Pronunciation Guide

Thursday, August 14, 2014

“W” is for words

Words.

They have such power, don’t they? I mean, I’m a writer. I’m counting on my words having an impact on people. I write, hoping that what I have to say will make a difference to someone somewhere someday.

The power of life and death is in the tongue.

Anyone who has been wounded by words will know this to be true.
As will anyone who has been saved by them.

My friend sent me a quote the other day: “Broken children grow into broken adults. To create a more peaceful future for our planet, we need to create a more peaceful present for our children. Our world needs more heart-whole adults, not more refugees from childhood.”

Most people are not whole. Most of us are refugees from childhood, whether we acknowledge it or not, whether we want to be or not.

Hurt people hurt people. And one of the primary ways is with words.

I believe everyone has a deep cry in their hearts: “Do you delight in me? Am I enough? Do I have what it takes?” Most often, our parents answer those questions.

Ari’s mother is verbally and emotionally abusive toward her and has been as long as Ari remember. Her words cut through Ari’s heart and become the condemning voice inside her head. For Rab, it is not so much the vicious words that pierce her heart – it is the unspoken ones, the silence, the accusations of betrayal. Their mother doesn’t know how to love either of them; she attacks Ari and neglects Rab. Both girls grow up searing with pain, open wounds festering inside.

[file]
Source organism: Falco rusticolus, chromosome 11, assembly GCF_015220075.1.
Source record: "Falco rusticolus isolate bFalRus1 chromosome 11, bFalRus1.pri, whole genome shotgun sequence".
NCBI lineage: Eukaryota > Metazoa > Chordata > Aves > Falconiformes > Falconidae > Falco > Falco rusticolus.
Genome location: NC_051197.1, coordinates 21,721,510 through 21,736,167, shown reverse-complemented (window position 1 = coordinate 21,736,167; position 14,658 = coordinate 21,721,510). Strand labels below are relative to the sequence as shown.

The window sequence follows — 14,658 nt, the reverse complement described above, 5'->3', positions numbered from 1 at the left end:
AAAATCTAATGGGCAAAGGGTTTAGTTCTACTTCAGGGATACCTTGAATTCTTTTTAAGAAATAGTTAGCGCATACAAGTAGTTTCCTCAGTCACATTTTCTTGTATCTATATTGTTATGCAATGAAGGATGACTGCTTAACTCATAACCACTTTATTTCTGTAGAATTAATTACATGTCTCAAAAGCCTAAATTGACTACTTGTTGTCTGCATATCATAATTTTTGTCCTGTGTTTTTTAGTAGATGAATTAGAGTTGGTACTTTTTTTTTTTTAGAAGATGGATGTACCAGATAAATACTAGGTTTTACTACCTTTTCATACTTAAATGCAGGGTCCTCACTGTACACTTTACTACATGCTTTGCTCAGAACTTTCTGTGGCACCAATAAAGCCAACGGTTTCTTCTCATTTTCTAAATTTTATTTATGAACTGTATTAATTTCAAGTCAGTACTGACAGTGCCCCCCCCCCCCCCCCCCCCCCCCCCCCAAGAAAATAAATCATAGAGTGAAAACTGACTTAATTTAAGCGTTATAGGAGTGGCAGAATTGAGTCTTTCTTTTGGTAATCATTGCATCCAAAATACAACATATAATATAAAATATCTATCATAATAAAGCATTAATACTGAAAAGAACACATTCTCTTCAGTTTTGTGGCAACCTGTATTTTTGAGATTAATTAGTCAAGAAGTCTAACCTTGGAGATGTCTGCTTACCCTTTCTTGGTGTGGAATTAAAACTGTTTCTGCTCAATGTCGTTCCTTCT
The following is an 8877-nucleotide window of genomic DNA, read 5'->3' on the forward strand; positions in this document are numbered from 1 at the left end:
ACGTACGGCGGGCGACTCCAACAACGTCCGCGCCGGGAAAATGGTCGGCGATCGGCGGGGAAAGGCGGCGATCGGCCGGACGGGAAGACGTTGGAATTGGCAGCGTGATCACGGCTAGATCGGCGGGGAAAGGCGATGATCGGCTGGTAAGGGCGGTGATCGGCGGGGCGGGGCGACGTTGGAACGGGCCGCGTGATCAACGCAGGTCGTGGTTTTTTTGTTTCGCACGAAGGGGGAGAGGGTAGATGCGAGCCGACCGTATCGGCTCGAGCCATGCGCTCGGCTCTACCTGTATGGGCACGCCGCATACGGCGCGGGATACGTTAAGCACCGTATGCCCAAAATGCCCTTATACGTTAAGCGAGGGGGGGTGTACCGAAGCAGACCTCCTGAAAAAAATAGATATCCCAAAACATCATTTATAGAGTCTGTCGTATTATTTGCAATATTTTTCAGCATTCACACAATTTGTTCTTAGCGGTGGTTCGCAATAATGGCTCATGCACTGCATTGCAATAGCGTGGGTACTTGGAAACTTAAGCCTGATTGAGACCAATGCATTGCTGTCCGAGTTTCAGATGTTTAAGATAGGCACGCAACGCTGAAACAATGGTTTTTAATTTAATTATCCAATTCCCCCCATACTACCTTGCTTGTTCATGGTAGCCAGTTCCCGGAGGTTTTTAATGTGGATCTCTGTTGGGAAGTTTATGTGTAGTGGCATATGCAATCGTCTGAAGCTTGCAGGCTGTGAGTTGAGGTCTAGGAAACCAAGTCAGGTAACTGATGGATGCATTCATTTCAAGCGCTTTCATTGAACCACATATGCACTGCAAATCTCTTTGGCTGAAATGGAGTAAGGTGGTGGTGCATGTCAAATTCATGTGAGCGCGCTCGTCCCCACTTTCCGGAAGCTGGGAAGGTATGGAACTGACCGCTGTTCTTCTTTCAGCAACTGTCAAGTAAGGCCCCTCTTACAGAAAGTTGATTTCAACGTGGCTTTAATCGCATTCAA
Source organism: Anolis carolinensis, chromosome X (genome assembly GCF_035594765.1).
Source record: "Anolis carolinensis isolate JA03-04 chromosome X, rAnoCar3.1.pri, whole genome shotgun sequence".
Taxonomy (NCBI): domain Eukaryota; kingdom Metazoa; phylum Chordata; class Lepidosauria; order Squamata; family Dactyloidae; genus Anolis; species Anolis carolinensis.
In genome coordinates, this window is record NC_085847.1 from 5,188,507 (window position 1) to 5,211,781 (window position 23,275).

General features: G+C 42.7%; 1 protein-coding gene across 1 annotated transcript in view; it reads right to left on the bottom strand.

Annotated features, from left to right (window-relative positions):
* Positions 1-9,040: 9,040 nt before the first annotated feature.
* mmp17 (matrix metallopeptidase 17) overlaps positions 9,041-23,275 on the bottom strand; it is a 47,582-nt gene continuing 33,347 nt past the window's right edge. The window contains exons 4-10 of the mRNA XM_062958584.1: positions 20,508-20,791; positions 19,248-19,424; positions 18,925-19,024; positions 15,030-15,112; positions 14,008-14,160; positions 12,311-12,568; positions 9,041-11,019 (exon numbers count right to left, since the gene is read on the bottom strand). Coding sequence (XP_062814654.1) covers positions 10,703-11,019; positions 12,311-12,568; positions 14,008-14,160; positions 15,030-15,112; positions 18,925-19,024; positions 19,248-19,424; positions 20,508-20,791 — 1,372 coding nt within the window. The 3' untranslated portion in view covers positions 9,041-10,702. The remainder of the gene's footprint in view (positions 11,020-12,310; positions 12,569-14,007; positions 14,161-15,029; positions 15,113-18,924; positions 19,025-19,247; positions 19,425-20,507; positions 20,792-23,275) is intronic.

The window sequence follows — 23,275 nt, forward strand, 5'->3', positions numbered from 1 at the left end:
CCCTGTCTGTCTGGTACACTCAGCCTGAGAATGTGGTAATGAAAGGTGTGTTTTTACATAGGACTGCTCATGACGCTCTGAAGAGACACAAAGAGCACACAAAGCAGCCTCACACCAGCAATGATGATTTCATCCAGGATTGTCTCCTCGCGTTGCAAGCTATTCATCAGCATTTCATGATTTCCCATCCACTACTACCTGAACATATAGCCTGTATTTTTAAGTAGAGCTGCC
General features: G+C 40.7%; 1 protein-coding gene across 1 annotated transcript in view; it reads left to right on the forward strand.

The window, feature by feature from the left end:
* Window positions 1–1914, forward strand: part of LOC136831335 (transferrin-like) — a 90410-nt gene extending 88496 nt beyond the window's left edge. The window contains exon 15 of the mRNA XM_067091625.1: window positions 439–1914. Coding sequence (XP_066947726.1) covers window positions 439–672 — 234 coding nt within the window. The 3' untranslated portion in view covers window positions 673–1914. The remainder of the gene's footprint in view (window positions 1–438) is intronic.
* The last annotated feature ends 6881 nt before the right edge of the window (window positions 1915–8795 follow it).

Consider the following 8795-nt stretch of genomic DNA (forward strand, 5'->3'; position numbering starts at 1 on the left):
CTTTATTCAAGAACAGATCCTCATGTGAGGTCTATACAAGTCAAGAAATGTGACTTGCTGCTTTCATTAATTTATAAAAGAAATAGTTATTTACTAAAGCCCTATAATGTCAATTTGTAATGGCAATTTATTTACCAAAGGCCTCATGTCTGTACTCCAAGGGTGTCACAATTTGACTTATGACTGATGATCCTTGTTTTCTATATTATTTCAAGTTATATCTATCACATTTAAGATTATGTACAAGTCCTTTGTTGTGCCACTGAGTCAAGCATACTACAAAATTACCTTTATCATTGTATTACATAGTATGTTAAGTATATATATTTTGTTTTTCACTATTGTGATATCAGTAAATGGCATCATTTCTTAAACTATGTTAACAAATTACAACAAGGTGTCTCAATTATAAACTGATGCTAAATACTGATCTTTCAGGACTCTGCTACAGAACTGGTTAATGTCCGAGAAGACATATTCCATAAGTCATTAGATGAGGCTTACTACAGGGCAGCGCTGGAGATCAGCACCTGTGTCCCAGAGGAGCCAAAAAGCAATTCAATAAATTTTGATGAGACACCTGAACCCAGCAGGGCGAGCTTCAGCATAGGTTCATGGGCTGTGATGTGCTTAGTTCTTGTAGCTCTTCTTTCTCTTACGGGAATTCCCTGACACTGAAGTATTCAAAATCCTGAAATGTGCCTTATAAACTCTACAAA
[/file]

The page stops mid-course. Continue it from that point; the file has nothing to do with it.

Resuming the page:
Jehur strives to please his father, to hear those words of affirmation, validation: “Yes, you have what it takes! You are enough!” They don’t come. Silence weighs heavily. His failure to become what he believes his father views as a man haunts him. Public humiliation and being revealed as not good enough don’t help. He is one of my older characters (at least of the humans), but he is broken, parts of him still stuck at seven years old and aching for his daddy’s approval.

Azcmavel (from this post and this post) is haunted by his father’s words. Though not outright abusive, his father was cutting, emasculating. Incapable of offering approval and oblivious to the chasm he was creating in his young son’s heart. He didn’t know any different – his own father was the same way. Whereas Jehur’s question was mostly ignored, Azcmavel’s was answered with, “No. You are not enough. You’re weak. You’re pathetic. You’re a coward. And you’ll never be any different.”

…Hurt people hurt people.

It becomes a vicious cycle. Children learn what they live. Then they live what they know.

Tirhakah is on the opposite side of this. His parents loved him, taught him what true strength is. They validated him, encouraged him. From the time he was little, they used both actions and words to show him what he meant to them. When others picked on him, mocked him, he stood strong because he knew who he was. He knew he wasn’t a mistake or unwanted – his parents and siblings loved him; he was no different from his siblings, no less of a priceless person. He had a purpose. Though broken by external circumstances and haunted by his choices, the encouraging words have remained with him, have carried him through. (His wife’s words offer immense healing and encouragement as well.) And as such, he is able to affirm, encourage, see through to the heart of broken people and speak to their greatest need: unconditional love and acceptance.

I don’t really know how to end this, so I’ll just end with this: be very careful with your words. Think before you speak and don’t speak in anger. You truly do carry the power of life and death in your tongue.

Choose wisely.

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